With Supreme Court Justice Ruth Bader Ginsburg’s death less than two months before the presidential election it has been impossible, even in the midst of mourning, to avoid wondering what impact the sudden vacancy will have on the election.
I think the answer is either very little impact or none at all. I say that not because the consequences of President Trump filling this vacancy are minor—they are not. Part of the reason it’s so consequential is that the nation has lost a great fighter for women’s rights. I say it because this year has been filled with unimaginable drama, none of which has managed to alter the overall shape of the race.
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Have a look at the following graphic from RealClearPolitics. It shows the average of polls matching Biden against Trump. The data begins on February 1, when many in the political establishment thought Joe Biden was toast. He didn’t win one of that month’s contests until South Carolina on February 29, but he was still polling ahead of Donald Trump. In March Biden was ahead of Trump both before and after America began shutting down over the coronavirus, and as his path to locking up the nomination began in earnest. At the end of May he was ahead of Trump both before and after the killing of George Floyd. As the summer wore on and Black Lives Matter protests moved from one city to another, at times becoming violent, he was ahead of Trump. When the nominating conventions—largely virtual this year—opened and closed he was ahead of Trump. On September 22 he was 6.6% points ahead of Trump—only a 1.2% difference from the February 1 polls where he ran ahead of Trump by 5.4%
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This presidential race has been steady during eight very dramatic months for one reason. In almost all democracies, when the head of state or government is up for re-election, the election is about them. It’s that simple. And if the judgment on the leader’s performance is negative, the only hope the incumbent has is to make the opponent out to be less palatable. Trump has tried to do this but so far Sleepy Joe, Joe Biden the socialist, Joe Biden Trojan horse for the radical left, and Joe Biden the father of Hunter Biden have all failed to displace America’s view of Uncle Joe, Obama’s dutiful VP.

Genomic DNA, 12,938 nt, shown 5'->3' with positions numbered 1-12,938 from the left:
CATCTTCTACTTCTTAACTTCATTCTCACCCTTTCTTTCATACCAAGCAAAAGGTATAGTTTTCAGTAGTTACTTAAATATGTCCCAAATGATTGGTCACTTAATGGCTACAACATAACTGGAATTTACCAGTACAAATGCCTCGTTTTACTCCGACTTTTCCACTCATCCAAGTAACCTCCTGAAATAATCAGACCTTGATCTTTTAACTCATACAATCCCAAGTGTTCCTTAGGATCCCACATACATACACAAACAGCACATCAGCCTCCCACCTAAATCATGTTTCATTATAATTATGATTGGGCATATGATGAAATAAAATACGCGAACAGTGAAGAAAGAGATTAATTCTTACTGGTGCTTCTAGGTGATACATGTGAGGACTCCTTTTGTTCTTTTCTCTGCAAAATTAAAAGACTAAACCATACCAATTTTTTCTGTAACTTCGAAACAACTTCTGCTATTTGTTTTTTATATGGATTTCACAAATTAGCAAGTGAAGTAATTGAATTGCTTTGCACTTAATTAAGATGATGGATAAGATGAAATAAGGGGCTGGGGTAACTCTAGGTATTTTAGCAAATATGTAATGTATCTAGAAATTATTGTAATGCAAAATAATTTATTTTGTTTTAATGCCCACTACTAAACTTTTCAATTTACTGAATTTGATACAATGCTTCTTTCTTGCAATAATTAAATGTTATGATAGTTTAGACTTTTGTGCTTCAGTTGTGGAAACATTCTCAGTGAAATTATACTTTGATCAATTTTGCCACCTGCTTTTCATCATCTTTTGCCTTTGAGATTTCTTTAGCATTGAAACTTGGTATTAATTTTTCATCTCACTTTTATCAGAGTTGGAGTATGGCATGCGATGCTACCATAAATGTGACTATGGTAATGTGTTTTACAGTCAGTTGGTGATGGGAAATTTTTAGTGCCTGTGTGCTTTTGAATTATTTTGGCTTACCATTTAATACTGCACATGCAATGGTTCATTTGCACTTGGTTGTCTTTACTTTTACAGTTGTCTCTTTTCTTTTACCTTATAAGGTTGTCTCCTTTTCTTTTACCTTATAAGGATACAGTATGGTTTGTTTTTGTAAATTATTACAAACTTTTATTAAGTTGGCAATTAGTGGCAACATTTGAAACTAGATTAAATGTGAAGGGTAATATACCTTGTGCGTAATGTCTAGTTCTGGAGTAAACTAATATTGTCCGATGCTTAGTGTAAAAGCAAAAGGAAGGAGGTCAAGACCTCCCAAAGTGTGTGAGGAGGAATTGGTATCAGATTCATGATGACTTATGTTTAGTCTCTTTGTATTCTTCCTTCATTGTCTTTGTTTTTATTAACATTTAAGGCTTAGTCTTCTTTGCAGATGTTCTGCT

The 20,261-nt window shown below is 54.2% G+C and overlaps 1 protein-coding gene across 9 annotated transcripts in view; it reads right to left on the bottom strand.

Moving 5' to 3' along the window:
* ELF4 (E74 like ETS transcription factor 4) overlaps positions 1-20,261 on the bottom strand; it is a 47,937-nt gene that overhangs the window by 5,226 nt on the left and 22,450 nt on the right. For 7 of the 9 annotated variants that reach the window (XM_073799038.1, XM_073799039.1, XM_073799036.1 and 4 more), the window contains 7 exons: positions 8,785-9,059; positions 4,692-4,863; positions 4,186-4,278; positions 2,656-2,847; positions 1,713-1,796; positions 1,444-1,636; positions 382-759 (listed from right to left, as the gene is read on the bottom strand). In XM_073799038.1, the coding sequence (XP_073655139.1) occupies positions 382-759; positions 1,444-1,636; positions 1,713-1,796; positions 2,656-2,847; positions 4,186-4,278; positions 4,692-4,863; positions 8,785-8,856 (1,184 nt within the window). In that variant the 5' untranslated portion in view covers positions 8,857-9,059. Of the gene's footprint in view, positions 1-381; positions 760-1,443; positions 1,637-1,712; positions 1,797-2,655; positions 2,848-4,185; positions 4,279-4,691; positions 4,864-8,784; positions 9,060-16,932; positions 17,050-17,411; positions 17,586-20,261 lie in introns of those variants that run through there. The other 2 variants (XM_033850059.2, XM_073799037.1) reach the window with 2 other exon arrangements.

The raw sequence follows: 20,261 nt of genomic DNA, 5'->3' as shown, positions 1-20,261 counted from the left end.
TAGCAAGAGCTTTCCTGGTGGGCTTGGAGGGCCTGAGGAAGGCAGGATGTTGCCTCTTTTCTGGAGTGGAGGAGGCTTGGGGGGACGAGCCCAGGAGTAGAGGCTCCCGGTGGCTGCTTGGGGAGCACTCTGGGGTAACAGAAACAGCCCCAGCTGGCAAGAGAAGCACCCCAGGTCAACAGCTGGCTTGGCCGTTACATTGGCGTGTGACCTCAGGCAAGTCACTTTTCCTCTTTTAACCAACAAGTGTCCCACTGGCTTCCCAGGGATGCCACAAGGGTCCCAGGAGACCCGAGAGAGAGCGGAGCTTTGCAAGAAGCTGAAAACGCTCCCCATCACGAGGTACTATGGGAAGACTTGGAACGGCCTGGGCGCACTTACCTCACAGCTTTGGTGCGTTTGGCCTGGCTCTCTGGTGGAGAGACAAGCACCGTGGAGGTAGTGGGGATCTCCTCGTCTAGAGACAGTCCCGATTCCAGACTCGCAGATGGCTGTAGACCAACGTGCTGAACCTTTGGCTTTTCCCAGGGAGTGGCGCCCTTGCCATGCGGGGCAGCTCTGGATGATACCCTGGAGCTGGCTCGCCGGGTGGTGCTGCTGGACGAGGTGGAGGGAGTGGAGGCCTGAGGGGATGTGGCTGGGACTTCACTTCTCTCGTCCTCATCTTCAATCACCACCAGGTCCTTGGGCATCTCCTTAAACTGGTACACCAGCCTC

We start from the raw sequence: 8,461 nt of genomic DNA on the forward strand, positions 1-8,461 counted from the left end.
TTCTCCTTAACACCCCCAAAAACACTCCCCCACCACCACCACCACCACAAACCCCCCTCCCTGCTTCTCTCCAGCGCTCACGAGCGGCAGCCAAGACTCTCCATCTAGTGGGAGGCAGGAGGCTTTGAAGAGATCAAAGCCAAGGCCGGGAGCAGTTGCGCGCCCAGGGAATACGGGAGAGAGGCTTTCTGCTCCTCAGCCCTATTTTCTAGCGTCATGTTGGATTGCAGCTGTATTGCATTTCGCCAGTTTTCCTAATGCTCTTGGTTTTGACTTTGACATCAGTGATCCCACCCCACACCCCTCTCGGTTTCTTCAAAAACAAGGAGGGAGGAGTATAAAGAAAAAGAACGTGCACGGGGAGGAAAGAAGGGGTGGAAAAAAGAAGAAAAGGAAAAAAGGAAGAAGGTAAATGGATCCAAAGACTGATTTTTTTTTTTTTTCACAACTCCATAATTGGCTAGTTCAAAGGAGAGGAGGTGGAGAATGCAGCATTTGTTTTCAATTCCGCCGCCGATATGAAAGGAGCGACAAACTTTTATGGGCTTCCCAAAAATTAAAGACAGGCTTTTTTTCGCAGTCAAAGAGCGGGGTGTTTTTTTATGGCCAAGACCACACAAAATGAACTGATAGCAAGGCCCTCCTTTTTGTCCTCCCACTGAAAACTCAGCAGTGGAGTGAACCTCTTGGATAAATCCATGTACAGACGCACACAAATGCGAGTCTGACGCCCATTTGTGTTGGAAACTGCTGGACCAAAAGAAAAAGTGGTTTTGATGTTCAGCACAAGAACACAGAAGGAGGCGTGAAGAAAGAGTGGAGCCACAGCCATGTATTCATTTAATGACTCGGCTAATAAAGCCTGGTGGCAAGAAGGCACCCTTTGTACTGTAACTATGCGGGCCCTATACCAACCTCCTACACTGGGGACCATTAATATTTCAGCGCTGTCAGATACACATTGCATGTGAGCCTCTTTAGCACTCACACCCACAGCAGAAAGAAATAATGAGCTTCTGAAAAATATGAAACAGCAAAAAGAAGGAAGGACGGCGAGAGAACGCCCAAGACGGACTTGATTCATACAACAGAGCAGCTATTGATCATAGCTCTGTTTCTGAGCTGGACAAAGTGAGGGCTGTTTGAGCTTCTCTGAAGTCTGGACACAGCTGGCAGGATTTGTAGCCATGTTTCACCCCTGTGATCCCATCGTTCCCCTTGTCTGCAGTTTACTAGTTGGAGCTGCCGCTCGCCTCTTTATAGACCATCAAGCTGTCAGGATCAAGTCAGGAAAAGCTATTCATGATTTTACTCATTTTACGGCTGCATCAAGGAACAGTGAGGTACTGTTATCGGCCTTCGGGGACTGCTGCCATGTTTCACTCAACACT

Of course, the caveat to all this is that we don’t elect a president nationally, we elect him at the state level in the Electoral College. As we’ve seen twice already in this century, things there can go seriously awry. For the coming fight around the Supreme Court vacancy to matter it will have to have a differential effect on one of the groups in the electorate—and the most important group is shaping up to be suburban voters, especially women.
In 2016, the suburbs constituted 49% of the overall vote with rural areas and urban areas each trailing behind. Hillary Clinton swept urban areas and Trump swept rural areas, so the race boiled down to the suburbs where Donald Trump beat Hillary Clinton by 4 percentage points, 49% to 45%. In contrast, in 2018 suburban voters—especially suburban women—were the key to Democratic victories in the House. So, this year Biden needs to hold on to those voters and Trump needs to win some of them back in key states.
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What is the state of the race in the suburbs? Until recently, the news for Trump has not been good. An NPR/PBS NewsHour/Marist Poll has suburban voters breaking 60% to 35% for Biden.
But that’s a national poll. What really matters are the suburban voters in swing states. For instance, in the critical state of Wisconsin, the Milwaukee suburbs seem to be tilting towards Trump. But in the equally critical state of Pennsylvania, the Philadelphia suburbs seem to be moving towards Biden.
So, the question of impact boils down to this: if the coming fight over the Supreme Court is going to affect the election, it will affect it by changing the mobilization of women voters in the suburbs. In some places it might help bring voters back to Trump, helping him win narrow victories in key states. In other places it might energize even more voters to vote for Biden. With the Supreme Court in play, abortion rights are front and center. But support for and opposition to legal abortion is so baked into our partisan preferences that it may not make much of a difference in the election. Overall support for legal abortion has been stable and high, 61%, for nearly a quarter of a century. And this holds for the suburbs as well. Suburban voters aren’t much different than urban voters in their support for legal abortion (59% support, 39% oppose).
There are other big issues before the Court: the future of Obamacare, voting rights and LGBTQ rights, to name a few. All of these issues will mobilize voters in what is shaping up to be one of the most intense elections in our lifetime. It is not at all clear that the fight over the Supreme Court vacancy, consequential as it is for our future, will be as consequential in November.